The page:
The digital world is incredible – but it’s human bonds that make us who we are
There are so many opportunities online today, is it any wonder that we see people retreating there? With so much social currency given to “likes” and “followers” and the pressure to appear relevant and popular is it any wonder that many young people risk falling into a very solitary, mainly online existence? I’ve heard it said that you are never as happy as you seem on Instagram, never as miserable as you seem on Twitter, and never as employable as you seem on LinkedIn. We laugh but it’s true.
The transformational moments in life have always been, and will always be, about people. Years from now when we look back on our lives, we won’t remember the YouTube videos we watched or all of those posts on Twitter or Facebook. But we will remember those people who helped and guided us.
As a kid growing up in the 60s in Central Pennsylvania, in the shadow of industry long faded, if it hadn’t have been for the intervention of a great teacher who took an interest in me, recognized my potential and pushed me to study, I would not be in the fortunate position to make a difference I am today.
That’s what led me into nearly three decades of working towards making the world digital, first in developing hardware that made analog machines digital and then building businesses and platforms that connected the world and gave people unlimited access to information. I believed then, as I still do, that access to information, and the ability to connect to people anywhere and at any time, would fundamentally change the way we live together and understand each other as human beings. But I also believe that the propagation of digital in our lives is making us less connected in human terms.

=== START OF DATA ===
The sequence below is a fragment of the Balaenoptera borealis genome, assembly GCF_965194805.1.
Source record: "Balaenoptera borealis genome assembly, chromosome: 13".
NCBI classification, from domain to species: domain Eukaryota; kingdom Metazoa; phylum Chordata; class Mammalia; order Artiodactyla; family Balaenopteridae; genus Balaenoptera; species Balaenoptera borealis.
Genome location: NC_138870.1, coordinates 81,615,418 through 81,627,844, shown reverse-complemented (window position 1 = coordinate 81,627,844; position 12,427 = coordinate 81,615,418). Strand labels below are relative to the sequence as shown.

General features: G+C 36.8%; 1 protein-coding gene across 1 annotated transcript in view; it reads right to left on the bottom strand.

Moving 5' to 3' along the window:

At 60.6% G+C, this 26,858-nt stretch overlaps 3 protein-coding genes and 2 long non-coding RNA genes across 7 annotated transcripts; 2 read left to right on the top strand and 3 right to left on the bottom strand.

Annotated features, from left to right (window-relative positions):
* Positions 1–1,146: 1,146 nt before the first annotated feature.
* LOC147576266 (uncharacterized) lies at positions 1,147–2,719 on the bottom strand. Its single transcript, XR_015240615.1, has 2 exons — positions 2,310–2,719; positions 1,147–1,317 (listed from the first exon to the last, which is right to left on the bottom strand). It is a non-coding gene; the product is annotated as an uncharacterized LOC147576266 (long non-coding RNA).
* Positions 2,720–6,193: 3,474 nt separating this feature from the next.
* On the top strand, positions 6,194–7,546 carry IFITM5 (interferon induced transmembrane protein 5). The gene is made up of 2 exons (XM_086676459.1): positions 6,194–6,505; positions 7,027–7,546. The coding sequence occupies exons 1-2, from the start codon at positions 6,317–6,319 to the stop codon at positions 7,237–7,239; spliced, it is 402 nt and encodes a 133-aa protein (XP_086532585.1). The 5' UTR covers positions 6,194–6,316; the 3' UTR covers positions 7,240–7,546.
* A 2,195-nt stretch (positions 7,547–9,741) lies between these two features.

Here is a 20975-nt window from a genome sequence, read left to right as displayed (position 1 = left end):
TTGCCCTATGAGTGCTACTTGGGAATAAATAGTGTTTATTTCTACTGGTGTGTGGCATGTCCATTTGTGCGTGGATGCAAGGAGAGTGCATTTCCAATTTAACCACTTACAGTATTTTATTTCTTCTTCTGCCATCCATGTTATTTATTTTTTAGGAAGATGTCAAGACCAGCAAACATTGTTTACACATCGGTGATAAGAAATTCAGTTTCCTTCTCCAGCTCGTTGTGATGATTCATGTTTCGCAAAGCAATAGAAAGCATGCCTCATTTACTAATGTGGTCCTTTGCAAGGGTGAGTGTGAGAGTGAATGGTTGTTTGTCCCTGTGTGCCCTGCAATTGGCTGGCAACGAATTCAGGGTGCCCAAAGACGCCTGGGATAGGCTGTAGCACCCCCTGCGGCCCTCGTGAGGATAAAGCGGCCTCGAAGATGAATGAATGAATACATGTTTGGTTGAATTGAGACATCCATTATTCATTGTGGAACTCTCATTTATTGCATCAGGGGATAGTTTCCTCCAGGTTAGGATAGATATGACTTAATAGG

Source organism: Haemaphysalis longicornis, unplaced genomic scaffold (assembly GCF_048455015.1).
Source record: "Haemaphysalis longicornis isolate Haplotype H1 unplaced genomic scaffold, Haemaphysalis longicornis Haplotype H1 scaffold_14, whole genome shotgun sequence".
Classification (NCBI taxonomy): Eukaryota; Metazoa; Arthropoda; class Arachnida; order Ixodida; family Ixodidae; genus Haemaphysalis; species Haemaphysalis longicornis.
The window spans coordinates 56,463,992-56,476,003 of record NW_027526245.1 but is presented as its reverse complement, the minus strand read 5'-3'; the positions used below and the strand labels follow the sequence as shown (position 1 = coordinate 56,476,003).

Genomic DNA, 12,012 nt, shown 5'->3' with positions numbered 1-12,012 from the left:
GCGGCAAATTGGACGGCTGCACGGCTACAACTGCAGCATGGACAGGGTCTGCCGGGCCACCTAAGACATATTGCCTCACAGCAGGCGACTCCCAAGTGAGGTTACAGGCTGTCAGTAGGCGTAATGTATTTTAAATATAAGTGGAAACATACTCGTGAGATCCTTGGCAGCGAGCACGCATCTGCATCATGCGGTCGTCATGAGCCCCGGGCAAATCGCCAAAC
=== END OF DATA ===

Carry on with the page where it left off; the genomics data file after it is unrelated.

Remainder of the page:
The risks of a life spent increasingly online manifest in a number of ways. Ofcom reports that one child in five has seen content online that they found worrying, nasty or offensive, and the proportion of children experiencing this has increased every year since 2011. The number of counselling sessions ChildLine held about cyber bulling increased by 87 per cent in 2012/13 compared with the previous year. A study commissioned in 2013 for the annual Safer Internet Day, which surveyed more than 24,000 young people, revealed that a third of children had come across something that worried or upset them online, and that being the victim of internet trolls is now British children’s biggest online fear.
More than ever, children need role models and positive experiences in the real world. The great work done by the Prince’s Trust in helping young people find their way to a productive and happy life has never been more important. And it is the generosity of everyone involved with the Trust that makes it possible. With continued support, or even better, with increased support, the Trust can continue to change the lives of vulnerable young people.
The internet is one of the most powerful creations in human history, and it continues to change our lives for the better, but let us not forget that human bonds make us truly who we are. Personal connection and interaction can change lives for the better – not just for the recipient but also for the giver and for everyone whose lives are touched.